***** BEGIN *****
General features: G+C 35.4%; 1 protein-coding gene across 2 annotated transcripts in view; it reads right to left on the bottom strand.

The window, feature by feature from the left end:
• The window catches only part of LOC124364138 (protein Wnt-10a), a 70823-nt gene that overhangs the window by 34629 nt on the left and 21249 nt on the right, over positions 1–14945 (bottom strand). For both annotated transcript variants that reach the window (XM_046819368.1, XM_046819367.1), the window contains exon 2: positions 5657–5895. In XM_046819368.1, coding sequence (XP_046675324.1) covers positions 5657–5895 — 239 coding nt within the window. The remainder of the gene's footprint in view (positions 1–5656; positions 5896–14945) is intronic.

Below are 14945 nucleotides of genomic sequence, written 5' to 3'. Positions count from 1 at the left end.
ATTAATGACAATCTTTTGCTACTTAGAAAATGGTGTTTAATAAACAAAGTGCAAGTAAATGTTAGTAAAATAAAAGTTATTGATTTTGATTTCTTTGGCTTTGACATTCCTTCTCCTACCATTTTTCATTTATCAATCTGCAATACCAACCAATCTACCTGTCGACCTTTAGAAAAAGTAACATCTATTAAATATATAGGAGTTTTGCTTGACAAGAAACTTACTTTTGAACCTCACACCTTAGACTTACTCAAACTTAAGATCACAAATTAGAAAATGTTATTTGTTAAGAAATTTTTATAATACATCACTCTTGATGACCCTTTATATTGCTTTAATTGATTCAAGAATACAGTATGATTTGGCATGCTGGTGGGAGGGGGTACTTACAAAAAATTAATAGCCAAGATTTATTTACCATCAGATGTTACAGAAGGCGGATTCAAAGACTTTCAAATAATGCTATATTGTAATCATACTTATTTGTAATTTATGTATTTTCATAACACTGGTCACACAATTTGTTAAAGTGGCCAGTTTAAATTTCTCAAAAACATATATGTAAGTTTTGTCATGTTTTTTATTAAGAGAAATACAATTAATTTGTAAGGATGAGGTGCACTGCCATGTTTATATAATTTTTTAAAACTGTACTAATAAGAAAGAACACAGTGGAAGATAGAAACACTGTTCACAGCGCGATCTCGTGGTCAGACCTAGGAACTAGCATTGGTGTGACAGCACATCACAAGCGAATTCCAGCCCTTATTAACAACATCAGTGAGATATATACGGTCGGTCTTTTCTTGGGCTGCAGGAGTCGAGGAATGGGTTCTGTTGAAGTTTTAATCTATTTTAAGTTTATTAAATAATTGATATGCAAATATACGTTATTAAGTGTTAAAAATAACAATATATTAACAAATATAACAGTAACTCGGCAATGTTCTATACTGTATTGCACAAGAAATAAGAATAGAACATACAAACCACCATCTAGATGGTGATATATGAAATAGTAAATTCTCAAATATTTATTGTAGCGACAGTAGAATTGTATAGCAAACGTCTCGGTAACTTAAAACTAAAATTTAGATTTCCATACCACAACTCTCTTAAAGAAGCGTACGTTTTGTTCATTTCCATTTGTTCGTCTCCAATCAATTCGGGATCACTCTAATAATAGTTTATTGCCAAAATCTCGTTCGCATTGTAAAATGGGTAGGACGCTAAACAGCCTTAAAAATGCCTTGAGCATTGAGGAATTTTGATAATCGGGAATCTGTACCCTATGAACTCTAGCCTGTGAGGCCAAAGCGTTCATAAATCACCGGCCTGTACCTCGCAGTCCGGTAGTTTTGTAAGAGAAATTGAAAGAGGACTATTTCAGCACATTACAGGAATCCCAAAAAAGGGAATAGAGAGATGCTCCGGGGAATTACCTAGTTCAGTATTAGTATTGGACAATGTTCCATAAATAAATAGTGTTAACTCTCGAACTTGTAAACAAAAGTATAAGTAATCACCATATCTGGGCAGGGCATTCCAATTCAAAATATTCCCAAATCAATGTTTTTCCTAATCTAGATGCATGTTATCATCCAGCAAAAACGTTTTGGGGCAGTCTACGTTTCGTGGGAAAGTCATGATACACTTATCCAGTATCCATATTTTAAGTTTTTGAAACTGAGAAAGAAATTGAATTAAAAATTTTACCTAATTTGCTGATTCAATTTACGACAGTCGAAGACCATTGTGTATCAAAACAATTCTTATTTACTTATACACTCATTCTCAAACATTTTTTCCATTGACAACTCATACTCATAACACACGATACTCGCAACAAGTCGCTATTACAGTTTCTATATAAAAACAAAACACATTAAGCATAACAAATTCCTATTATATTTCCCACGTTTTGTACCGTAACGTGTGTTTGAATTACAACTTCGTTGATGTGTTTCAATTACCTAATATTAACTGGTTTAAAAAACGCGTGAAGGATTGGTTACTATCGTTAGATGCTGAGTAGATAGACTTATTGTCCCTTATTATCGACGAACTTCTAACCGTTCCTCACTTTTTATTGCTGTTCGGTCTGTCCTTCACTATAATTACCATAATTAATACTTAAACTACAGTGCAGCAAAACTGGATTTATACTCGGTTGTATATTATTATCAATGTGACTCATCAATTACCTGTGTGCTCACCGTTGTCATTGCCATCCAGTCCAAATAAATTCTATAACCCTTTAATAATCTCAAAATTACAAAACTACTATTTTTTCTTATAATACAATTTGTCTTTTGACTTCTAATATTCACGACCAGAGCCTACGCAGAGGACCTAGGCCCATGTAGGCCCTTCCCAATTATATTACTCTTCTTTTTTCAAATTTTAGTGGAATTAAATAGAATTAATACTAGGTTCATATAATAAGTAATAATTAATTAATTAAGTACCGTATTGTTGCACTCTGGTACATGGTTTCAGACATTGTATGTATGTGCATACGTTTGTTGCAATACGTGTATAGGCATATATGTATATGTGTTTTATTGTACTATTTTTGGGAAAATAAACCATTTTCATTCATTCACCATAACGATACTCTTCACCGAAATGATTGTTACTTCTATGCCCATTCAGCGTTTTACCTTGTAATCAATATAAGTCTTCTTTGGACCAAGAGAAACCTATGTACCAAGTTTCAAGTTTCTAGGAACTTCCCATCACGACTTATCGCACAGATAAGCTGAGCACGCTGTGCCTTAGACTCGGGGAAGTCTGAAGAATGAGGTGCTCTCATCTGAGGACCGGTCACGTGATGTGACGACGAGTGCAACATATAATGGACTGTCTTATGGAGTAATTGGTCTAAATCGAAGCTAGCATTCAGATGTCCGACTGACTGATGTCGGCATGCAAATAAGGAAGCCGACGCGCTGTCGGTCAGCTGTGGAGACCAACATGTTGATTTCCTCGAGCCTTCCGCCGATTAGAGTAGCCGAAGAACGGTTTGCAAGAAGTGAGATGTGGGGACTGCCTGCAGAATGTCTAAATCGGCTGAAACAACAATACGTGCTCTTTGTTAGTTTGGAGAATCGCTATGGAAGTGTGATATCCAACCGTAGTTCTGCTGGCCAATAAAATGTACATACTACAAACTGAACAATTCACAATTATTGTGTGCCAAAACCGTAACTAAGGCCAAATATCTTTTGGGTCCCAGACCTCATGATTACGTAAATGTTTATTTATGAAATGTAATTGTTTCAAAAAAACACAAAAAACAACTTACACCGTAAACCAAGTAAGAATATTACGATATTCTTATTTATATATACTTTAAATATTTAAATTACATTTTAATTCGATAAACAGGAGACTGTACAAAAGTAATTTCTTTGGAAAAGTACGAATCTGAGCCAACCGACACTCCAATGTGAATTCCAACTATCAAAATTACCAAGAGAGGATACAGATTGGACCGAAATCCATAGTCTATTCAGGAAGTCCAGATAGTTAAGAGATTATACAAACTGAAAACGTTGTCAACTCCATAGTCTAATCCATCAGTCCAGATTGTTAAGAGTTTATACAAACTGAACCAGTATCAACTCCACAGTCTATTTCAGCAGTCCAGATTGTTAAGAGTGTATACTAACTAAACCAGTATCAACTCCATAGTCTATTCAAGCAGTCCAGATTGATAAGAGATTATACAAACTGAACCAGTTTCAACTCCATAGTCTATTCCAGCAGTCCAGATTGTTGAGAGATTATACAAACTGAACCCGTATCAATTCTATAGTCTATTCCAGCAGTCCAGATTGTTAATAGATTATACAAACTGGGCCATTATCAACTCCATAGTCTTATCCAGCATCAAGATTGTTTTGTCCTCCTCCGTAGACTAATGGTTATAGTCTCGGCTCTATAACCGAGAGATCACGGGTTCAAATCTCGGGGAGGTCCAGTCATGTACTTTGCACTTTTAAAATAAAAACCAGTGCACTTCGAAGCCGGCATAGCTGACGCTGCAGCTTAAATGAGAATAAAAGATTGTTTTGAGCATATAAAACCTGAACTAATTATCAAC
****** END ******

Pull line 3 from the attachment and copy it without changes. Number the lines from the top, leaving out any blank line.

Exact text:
• The window catches only part of LOC124364138 (protein Wnt-10a), a 70823-nt gene that overhangs the window by 34629 nt on the left and 21249 nt on the right, over positions 1–14945 (bottom strand). For both annotated transcript variants that reach the window (XM_046819368.1, XM_046819367.1), the window contains exon 2: positions 5657–5895. In XM_046819368.1, coding sequence (XP_046675324.1) covers positions 5657–5895 — 239 coding nt within the window. The remainder of the gene's footprint in view (positions 1–5656; positions 5896–14945) is intronic.